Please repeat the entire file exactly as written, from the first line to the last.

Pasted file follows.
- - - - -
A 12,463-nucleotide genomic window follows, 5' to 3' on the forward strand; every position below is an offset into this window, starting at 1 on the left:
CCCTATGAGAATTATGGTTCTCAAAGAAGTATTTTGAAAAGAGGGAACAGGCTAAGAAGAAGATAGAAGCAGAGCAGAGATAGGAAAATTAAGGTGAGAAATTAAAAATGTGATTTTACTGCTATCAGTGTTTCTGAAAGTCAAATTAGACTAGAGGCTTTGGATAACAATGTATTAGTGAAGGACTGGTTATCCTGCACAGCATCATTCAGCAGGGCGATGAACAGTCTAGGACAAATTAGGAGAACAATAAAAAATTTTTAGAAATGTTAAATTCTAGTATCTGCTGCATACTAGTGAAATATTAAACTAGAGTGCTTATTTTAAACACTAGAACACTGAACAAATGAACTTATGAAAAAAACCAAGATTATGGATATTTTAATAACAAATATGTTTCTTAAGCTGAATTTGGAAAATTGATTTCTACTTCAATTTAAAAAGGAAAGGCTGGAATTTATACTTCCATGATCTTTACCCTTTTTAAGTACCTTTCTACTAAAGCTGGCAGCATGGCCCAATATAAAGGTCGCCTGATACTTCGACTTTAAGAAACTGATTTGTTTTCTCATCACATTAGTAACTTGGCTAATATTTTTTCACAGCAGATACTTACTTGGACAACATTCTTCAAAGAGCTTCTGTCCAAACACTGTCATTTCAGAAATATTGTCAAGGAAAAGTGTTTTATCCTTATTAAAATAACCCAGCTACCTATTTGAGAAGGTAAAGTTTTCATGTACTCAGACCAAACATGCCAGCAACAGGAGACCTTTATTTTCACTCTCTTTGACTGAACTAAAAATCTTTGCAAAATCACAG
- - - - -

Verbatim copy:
A 12,463-nucleotide genomic window follows, 5' to 3' on the forward strand; every position below is an offset into this window, starting at 1 on the left:
CCCTATGAGAATTATGGTTCTCAAAGAAGTATTTTGAAAAGAGGGAACAGGCTAAGAAGAAGATAGAAGCAGAGCAGAGATAGGAAAATTAAGGTGAGAAATTAAAAATGTGATTTTACTGCTATCAGTGTTTCTGAAAGTCAAATTAGACTAGAGGCTTTGGATAACAATGTATTAGTGAAGGACTGGTTATCCTGCACAGCATCATTCAGCAGGGCGATGAACAGTCTAGGACAAATTAGGAGAACAATAAAAAATTTTTAGAAATGTTAAATTCTAGTATCTGCTGCATACTAGTGAAATATTAAACTAGAGTGCTTATTTTAAACACTAGAACACTGAACAAATGAACTTATGAAAAAAACCAAGATTATGGATATTTTAATAACAAATATGTTTCTTAAGCTGAATTTGGAAAATTGATTTCTACTTCAATTTAAAAAGGAAAGGCTGGAATTTATACTTCCATGATCTTTACCCTTTTTAAGTACCTTTCTACTAAAGCTGGCAGCATGGCCCAATATAAAGGTCGCCTGATACTTCGACTTTAAGAAACTGATTTGTTTTCTCATCACATTAGTAACTTGGCTAATATTTTTTCACAGCAGATACTTACTTGGACAACATTCTTCAAAGAGCTTCTGTCCAAACACTGTCATTTCAGAAATATTGTCAAGGAAAAGTGTTTTATCCTTATTAAAATAACCCAGCTACCTATTTGAGAAGGTAAAGTTTTCATGTACTCAGACCAAACATGCCAGCAACAGGAGACCTTTATTTTCACTCTCTTTGACTGAACTAAAAATCTTTGCAAAATCACAG